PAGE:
Drafting Before the Atlantic Rainforest

 

The Atlantic rainforest is not the Atlantic Rainforest. This forest was called Atlantic Forest because it is the name of the sea that the jurua (non-indigenous) created. For us the sea is the sea, whatever it is, the sea is salty, it is the same thing, it may be in a different place, but it is a single body. Pacific and Atlantic do not enter, there is no such thing. So, for Guarani's cosmology it is a bit like that... for us, the Atlantic Rain Forest, as my grandparents called it is Nhe’ery, where the souls bathe.

- Carlos Papa Mirim – “Conversa Selvagem - Cristine Takuá, Carlos Papá e Ailton Krenak” *

 

We have been working on the possibility of retelling the story of Nhe’ery, the power of that desire to retell the ancestral history of the sacred Nhe’ery. Because many are unaware of what really happened here. So, this idea of ​​bringing up this dialogue about Nhe’ery is the idea of ​​reconnecting with this ancestral message from these spaces.

- Cristine Takuá - “Conversa Selvagem - Cristine Takuá, Carlos Papá e Ailton Krenak” *

 

Within this region*, up to 9,000 years ago, at the top of the plateau was the Amazon rainforest and here, on the plain, the Atlantic rainforest. At that time, there were two very rich contiguous biomes with a very different fauna and flora, so we said: we need to keep this and then we managed to create the Parque Nacional da Serra da Capivara in 1979.

- Niède Guidon in an interview to Anita Ekman, 2019

 

 

For us, the possibility of thinking before -understood simultaneously as prior and in front of- the Atlantic, crossing different cosmologies, histories and narratives, is what moves the creation of this ongoing experimental collective research organized under the title “Wombs of the Atlantic Rain Forest”. It manifests through the online platform http://wombsoftheatlanticrainforest.org/ and through the presentation of works in the form of exhibitions, public programs and related material, from where we propose to contribute to a critical and poet(h)ical way to displace the centrality of colonial narratives. The importance of this movement is to face ​​a world organized through by dominant epistemological setting of world mattering, historical structures and events of systemic violence, through processes of racialization and engendering people and social relations, which transforms the Earth and life into nature as resources available for extraction and profit. It is a movement to un- and re-map, un- and de-code, un- and re-frame, un- and re-scale, territories, artistic practice and narratives, beyond the Atlantic transfiguration.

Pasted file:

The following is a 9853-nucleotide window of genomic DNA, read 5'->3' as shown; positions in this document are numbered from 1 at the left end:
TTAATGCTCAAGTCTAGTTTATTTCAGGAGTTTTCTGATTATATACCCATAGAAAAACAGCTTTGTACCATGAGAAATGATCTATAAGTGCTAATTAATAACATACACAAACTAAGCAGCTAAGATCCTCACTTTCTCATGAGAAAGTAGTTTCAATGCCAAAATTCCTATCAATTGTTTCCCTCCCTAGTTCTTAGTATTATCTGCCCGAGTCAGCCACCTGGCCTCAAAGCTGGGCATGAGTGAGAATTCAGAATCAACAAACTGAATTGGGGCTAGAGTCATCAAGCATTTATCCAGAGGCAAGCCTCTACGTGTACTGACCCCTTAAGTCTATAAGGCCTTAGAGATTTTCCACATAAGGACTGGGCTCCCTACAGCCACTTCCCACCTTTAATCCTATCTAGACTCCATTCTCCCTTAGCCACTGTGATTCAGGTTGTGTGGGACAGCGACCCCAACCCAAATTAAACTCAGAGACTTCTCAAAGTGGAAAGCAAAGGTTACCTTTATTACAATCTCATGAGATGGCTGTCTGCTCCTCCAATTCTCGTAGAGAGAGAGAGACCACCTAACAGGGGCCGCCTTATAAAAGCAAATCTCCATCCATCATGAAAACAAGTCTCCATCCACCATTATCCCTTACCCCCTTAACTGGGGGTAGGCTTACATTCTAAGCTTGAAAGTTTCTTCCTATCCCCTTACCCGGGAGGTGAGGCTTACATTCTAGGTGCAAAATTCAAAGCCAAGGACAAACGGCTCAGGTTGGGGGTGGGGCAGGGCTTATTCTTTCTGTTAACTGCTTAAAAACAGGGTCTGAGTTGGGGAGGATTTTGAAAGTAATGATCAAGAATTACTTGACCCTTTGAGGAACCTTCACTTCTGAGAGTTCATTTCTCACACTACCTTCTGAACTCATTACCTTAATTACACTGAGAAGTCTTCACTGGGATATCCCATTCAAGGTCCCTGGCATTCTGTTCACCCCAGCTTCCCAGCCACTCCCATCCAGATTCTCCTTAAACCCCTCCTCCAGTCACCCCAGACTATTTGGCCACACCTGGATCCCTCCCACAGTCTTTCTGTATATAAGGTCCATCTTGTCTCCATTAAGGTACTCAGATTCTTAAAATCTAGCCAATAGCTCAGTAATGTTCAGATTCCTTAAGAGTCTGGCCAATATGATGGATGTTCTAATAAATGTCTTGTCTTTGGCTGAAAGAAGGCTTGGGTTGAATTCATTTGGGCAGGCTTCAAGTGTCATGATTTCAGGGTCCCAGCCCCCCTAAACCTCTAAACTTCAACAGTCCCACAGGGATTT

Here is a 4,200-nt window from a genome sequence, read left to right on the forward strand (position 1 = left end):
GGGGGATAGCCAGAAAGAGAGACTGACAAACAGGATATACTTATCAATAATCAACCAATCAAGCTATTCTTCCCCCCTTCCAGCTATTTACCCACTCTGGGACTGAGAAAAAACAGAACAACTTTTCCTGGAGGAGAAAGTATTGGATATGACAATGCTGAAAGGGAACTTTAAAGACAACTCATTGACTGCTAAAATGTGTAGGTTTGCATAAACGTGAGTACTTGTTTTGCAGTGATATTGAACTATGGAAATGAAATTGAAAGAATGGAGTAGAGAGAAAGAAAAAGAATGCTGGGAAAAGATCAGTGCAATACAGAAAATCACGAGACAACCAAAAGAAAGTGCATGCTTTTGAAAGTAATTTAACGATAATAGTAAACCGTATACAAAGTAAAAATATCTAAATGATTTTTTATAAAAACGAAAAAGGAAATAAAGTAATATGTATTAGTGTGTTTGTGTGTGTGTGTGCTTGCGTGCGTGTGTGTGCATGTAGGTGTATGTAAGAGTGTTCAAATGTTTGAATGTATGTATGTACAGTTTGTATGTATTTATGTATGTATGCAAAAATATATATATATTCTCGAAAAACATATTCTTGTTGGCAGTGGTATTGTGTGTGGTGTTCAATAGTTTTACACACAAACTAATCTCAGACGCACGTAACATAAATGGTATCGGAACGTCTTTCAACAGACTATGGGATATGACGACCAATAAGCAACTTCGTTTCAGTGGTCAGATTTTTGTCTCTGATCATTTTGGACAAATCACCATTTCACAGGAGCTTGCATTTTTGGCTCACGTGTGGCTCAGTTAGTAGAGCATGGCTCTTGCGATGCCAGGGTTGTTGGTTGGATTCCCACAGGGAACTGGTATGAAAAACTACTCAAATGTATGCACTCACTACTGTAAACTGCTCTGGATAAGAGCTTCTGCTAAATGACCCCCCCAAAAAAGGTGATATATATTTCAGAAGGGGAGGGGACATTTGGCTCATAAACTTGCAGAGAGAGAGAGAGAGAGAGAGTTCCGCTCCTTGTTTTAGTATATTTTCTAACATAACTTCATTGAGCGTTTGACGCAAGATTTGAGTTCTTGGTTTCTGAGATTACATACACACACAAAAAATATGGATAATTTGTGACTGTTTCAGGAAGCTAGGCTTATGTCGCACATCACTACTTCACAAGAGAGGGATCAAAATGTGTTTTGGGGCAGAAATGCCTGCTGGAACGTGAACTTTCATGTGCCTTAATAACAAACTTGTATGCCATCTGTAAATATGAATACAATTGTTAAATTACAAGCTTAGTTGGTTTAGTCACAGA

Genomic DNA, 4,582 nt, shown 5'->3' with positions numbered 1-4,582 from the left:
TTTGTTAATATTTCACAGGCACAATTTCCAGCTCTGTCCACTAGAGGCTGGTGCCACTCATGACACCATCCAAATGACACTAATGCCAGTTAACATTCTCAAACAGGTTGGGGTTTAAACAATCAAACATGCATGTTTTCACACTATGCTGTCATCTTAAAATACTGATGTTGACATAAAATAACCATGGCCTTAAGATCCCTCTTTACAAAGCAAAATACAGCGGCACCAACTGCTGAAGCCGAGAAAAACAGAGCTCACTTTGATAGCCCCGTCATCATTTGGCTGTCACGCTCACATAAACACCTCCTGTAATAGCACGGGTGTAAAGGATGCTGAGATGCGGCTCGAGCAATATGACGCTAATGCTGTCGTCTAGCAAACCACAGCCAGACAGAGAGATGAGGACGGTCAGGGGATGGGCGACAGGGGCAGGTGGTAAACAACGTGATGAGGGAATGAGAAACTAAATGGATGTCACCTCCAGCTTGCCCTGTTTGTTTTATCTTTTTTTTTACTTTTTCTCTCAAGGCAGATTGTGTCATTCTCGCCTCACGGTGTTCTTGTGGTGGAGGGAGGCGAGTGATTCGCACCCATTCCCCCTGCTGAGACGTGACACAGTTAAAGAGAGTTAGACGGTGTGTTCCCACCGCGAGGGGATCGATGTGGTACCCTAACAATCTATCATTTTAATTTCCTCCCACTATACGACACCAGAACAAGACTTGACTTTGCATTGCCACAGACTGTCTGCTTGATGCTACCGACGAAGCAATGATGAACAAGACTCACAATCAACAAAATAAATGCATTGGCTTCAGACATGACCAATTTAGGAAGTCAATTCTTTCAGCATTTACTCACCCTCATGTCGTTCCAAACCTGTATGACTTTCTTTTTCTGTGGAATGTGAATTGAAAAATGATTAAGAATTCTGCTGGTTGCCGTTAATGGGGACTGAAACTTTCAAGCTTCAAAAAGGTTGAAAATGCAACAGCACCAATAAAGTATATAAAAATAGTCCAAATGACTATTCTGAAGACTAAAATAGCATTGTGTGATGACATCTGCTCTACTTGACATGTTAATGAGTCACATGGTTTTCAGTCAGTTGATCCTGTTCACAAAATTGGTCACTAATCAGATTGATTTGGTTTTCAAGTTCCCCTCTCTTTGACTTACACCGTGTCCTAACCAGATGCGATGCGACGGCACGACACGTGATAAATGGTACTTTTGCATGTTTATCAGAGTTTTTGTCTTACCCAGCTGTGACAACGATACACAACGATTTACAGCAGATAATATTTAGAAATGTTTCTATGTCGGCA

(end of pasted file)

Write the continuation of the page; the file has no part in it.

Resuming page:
Wombs features implicated visions that articulates land and people, attempting to non-hegemonic epistemologies in order to emphasize the fundamental historical resilience of people, and in particular from Guarani communities, to experience the territory modernly produced as Atlantic Rainforest as a multilayered tensioned force field in motion, which since the early XVI century became one of the fundamental sites for the invention of colonial and capitalistic productive and economic relations for transatlantic exploitation. The Forest configuration has been drastically affected to the present days where in Brazil around only 8% of the existing coverage previous to 1500’s is left. Several research point to the colonial damage as the beginning of the global climate change and mass extinction. The extraction of natural resources from the Atlantic Rainforest is indissociable from the continuous subjection of racialized people and indigenous land.

 

The trailer which is presented here constellates prehistoric cave paintings at the Parque Nacional da Serra da Capivara, Piauí, Brazil, one of the oldest archeological sites of human presence in the continent known as South America, the coastal forest named after the Atlantic codes, and works from Cristine Takuá, Carlos Papa Mirim, Sandra Ara Reté Benites, Timóteo Verá Tupã Popyguá, Freg J. Stokes, Anita Ekman (with the project Ocre, counting, among others, with the participation of Sandra Tariano Nanayna, Niède Guidon, Gisele Daltrini Felice, Lídia Pankararu and Marcelo Noronha) and Amilcar Packer, resonating with historical migration and the fundamental role of women over time, and with Guarani cosmovision, works of artists, intellectuals and healers, considering the imbrications of the Atlantic Rainforest within colonial-capitalist architectures and productive systems.

Anita Ekman & Amicar Packer

 

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* “Conversa Selvagem - Cristine Takuá, Carlos Papá e Ailton Krenak”, 7th April 2021, Live interview (in Portuguese): https://www.youtube.com/watch?v=znGTLLXAxpI)

** The region where the Parque Nacional da Serra da Capivara is located, in the State o Piauí, Brazil, is today a typology called Caatinga (from Tupi language, white forest), the third biome in Brazil in terms of diversity, and is also endangered of disappearance.